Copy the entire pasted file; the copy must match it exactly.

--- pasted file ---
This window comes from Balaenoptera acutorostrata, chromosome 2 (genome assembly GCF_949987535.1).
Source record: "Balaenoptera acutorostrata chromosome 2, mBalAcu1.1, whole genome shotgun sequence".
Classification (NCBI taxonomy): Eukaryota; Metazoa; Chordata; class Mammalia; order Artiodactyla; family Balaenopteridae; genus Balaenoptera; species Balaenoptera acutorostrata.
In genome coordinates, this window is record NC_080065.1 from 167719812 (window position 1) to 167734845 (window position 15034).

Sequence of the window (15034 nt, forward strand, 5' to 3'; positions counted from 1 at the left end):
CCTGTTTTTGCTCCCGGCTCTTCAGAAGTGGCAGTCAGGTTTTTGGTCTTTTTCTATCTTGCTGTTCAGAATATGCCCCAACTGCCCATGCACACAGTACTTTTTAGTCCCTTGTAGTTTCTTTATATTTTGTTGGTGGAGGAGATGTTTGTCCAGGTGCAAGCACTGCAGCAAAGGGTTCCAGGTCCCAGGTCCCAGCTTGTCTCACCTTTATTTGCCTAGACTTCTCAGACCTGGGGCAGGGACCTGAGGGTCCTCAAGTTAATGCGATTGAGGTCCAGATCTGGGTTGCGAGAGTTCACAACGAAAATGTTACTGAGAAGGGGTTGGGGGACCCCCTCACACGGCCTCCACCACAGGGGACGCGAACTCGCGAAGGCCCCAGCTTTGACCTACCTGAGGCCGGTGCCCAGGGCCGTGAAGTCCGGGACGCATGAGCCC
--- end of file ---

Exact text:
This window comes from Balaenoptera acutorostrata, chromosome 2 (genome assembly GCF_949987535.1).
Source record: "Balaenoptera acutorostrata chromosome 2, mBalAcu1.1, whole genome shotgun sequence".
Classification (NCBI taxonomy): Eukaryota; Metazoa; Chordata; class Mammalia; order Artiodactyla; family Balaenopteridae; genus Balaenoptera; species Balaenoptera acutorostrata.
In genome coordinates, this window is record NC_080065.1 from 167719812 (window position 1) to 167734845 (window position 15034).

Sequence of the window (15034 nt, forward strand, 5' to 3'; positions counted from 1 at the left end):
CCTGTTTTTGCTCCCGGCTCTTCAGAAGTGGCAGTCAGGTTTTTGGTCTTTTTCTATCTTGCTGTTCAGAATATGCCCCAACTGCCCATGCACACAGTACTTTTTAGTCCCTTGTAGTTTCTTTATATTTTGTTGGTGGAGGAGATGTTTGTCCAGGTGCAAGCACTGCAGCAAAGGGTTCCAGGTCCCAGGTCCCAGCTTGTCTCACCTTTATTTGCCTAGACTTCTCAGACCTGGGGCAGGGACCTGAGGGTCCTCAAGTTAATGCGATTGAGGTCCAGATCTGGGTTGCGAGAGTTCACAACGAAAATGTTACTGAGAAGGGGTTGGGGGACCCCCTCACACGGCCTCCACCACAGGGGACGCGAACTCGCGAAGGCCCCAGCTTTGACCTACCTGAGGCCGGTGCCCAGGGCCGTGAAGTCCGGGACGCATGAGCCC